Deer study confirms best practice

freeimage-6679770A new study on deer welfare confirms what stalkers already know about the best ways to shoot deer ethically and effectively.

The peer-reviewed report ‘Factors associated with shooting accuracy and wounding rate of four managed wild deer species in the UK, based on anonymous field records from deerstalkers,’ was published on 15 October in the international science journal PLOS One.

The report’s authors said they recommended shooting from a supported position at a stationary and unobscured deer, shooting without haste and preferably with a rifle rest. The report also recommended stalking in to within 100 metres before taking the shot, and aiming for the heart-lung area rather than taking neck or head shots. Stalkers often debate the value of stalking qualifications – but the report found in their favour, concluding that achieving a recognised qualification is beneficial to accurate shooting (as is regular practice).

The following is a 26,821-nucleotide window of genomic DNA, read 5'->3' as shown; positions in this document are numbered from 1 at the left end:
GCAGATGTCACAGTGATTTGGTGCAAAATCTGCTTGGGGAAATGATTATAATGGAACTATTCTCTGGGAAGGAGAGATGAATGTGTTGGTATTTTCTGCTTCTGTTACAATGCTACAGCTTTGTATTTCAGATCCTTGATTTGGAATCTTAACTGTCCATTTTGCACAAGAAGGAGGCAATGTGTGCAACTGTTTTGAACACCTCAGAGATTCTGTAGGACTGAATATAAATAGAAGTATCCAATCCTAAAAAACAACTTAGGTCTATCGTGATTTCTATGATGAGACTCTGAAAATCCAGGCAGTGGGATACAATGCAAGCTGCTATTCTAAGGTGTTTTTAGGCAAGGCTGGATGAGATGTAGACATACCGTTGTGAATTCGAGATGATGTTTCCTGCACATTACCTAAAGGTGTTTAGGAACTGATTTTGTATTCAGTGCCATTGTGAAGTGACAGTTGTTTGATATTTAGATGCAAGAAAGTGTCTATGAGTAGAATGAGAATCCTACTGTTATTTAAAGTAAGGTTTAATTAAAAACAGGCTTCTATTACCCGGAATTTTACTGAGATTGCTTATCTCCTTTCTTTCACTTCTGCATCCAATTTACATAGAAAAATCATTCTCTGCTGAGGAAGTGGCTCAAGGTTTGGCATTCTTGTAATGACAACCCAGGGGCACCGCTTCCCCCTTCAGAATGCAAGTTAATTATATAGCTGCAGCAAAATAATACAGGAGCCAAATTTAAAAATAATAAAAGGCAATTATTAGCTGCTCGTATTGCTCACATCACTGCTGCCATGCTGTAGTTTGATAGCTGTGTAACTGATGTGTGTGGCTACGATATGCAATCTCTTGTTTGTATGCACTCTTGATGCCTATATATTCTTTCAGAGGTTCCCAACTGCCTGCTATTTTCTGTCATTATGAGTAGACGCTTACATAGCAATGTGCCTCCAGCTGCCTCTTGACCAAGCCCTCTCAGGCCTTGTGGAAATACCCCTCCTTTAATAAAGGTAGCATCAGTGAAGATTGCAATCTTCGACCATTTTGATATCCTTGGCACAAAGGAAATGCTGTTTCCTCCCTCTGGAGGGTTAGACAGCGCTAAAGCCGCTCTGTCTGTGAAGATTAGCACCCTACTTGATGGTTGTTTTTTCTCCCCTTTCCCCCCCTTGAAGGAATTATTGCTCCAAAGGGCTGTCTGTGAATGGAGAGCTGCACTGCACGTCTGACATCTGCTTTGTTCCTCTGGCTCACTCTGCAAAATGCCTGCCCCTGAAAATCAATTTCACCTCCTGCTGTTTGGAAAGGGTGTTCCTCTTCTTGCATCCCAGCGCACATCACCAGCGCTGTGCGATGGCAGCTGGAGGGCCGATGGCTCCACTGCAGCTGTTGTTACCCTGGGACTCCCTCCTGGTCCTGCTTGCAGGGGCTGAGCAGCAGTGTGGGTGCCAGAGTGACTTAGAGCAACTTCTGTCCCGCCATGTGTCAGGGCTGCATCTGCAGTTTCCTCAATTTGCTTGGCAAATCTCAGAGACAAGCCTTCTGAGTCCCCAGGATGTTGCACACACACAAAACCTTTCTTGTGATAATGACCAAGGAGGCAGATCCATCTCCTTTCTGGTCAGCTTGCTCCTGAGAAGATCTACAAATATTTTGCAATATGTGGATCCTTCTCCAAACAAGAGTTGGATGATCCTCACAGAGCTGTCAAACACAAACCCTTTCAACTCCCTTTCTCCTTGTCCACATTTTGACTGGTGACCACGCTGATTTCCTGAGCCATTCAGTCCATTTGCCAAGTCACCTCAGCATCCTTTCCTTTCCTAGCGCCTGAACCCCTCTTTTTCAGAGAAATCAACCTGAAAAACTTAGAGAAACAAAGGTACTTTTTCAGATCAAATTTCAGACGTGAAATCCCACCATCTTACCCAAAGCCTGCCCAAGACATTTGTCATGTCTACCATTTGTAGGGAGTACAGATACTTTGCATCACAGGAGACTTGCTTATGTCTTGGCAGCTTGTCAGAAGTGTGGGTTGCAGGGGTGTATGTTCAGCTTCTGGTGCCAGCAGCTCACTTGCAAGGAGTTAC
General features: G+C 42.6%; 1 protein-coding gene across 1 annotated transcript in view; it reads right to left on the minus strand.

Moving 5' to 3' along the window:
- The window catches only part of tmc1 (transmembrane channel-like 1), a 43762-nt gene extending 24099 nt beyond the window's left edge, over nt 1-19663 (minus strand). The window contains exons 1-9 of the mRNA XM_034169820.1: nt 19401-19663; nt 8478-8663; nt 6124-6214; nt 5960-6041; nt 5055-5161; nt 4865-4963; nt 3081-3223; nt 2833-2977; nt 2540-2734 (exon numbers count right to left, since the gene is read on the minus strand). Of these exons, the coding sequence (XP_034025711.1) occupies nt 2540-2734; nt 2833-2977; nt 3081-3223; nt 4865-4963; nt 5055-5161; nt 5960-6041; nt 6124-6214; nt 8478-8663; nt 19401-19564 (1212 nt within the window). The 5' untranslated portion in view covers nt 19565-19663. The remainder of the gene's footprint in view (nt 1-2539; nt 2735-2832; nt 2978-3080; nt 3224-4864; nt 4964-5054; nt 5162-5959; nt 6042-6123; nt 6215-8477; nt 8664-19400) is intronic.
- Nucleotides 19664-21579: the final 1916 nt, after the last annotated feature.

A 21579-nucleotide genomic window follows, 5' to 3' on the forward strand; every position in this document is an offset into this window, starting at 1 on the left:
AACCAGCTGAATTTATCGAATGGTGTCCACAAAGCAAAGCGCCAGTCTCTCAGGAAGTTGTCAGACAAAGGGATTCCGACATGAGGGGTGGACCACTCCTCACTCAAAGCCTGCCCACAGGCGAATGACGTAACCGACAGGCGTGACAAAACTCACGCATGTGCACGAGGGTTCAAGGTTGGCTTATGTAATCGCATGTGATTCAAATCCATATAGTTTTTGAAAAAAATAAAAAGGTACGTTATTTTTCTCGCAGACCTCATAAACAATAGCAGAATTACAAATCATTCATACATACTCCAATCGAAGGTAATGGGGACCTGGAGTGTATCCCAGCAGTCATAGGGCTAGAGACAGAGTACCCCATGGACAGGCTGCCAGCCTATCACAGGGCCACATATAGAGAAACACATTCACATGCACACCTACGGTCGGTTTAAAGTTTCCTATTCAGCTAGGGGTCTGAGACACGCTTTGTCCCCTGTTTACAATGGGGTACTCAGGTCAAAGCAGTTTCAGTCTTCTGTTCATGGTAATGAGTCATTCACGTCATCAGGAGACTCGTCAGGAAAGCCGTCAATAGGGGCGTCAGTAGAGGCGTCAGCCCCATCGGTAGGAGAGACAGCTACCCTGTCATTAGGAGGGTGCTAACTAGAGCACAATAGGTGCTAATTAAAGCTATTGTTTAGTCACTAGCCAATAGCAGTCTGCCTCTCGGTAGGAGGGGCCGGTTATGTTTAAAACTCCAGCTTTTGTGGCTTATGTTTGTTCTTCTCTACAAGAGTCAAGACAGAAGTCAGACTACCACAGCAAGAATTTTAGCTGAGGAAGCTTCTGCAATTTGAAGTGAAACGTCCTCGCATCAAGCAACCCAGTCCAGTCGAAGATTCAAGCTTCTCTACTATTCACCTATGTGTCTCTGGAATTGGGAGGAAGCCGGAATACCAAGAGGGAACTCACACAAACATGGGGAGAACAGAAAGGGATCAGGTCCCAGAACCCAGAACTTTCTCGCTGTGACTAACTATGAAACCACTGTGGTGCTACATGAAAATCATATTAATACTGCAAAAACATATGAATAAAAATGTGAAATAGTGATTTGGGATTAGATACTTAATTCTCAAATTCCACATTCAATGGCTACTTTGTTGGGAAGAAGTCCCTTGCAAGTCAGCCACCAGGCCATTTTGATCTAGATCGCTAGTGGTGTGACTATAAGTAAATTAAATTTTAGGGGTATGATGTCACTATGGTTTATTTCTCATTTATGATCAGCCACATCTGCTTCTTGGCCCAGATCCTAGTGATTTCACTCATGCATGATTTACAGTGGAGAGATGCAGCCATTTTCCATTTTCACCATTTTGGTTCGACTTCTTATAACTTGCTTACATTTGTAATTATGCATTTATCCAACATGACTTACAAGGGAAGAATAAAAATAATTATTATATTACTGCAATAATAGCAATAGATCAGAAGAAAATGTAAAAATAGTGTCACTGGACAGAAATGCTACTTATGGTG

BDS chairman Mark Nicolson said: “It is encouraging to observe that many current recommended practices are sound, and how important this study is for making further improvements to best practice.”

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